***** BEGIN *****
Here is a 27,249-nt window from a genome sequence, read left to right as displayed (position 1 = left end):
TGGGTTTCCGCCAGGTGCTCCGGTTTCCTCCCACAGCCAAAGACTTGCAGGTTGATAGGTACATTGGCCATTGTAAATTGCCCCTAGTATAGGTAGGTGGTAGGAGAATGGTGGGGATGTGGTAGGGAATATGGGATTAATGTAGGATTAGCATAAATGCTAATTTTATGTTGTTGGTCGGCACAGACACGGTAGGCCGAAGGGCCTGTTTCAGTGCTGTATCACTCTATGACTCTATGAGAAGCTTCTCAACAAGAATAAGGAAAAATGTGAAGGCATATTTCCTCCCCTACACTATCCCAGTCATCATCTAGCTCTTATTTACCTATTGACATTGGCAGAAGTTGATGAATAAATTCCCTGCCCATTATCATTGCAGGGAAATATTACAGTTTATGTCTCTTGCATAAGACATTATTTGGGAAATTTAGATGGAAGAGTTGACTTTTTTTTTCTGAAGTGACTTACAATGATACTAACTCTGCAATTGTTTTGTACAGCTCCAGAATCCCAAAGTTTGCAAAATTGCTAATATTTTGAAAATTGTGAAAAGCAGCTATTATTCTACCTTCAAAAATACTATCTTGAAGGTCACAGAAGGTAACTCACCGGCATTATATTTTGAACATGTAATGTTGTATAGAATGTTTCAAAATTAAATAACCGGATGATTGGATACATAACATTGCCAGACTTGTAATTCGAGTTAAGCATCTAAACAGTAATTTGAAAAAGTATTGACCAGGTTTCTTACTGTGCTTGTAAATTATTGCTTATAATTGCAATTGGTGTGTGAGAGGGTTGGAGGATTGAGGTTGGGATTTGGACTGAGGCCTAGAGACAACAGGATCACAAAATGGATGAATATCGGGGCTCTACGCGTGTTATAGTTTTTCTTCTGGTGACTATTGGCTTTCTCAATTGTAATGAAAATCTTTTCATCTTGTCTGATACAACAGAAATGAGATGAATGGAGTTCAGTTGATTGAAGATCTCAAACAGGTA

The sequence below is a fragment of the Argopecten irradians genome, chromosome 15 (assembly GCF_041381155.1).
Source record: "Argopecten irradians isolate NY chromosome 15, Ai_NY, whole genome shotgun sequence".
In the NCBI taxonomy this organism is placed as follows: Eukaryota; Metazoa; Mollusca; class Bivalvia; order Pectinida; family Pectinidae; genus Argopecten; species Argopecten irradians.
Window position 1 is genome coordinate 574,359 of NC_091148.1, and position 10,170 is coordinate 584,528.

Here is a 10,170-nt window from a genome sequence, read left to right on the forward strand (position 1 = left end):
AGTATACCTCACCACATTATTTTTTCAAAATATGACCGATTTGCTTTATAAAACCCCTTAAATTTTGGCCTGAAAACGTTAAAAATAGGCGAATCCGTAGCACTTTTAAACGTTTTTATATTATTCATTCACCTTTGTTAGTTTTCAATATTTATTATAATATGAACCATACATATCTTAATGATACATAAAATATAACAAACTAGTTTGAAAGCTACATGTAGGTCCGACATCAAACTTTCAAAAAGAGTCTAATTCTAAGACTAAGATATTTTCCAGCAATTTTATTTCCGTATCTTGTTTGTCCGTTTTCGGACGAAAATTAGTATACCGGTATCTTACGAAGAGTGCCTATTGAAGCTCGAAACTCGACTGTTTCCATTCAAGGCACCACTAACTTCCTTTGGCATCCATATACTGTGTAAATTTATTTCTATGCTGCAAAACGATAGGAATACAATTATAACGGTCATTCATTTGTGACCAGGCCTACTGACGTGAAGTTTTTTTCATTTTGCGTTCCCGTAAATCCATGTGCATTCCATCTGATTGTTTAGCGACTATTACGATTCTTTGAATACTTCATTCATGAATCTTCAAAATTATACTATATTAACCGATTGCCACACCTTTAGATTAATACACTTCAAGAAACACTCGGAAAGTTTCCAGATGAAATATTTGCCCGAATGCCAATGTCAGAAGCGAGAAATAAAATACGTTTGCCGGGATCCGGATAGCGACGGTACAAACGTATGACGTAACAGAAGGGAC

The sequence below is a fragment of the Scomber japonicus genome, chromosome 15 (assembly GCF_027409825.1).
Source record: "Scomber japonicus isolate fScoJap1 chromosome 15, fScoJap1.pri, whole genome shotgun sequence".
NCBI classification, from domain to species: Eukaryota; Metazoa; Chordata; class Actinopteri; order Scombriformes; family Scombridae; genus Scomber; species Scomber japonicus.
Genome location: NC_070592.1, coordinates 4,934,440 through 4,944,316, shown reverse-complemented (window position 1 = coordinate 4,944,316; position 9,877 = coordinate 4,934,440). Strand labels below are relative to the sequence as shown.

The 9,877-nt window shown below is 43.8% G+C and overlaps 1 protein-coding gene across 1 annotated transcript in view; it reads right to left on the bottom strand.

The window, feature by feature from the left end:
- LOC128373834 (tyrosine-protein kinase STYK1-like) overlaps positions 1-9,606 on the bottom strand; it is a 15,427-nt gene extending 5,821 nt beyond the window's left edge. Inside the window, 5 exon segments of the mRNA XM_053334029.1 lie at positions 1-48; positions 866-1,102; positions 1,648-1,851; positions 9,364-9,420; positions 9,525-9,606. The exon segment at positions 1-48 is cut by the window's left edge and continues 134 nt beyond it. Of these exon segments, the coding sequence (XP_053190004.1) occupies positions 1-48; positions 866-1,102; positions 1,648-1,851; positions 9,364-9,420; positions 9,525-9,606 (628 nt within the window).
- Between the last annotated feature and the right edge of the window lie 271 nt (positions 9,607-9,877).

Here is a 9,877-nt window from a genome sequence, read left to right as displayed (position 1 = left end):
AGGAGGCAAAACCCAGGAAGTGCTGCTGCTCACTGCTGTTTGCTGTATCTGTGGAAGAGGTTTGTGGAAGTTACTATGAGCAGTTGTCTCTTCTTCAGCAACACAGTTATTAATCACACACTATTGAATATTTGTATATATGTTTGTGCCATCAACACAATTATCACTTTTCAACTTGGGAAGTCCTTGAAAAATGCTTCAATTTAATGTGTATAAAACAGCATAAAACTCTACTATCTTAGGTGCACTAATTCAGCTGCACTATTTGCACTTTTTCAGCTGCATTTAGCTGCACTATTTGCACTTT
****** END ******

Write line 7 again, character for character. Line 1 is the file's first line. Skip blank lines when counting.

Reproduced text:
Here is a 10,170-nt window from a genome sequence, read left to right on the forward strand (position 1 = left end):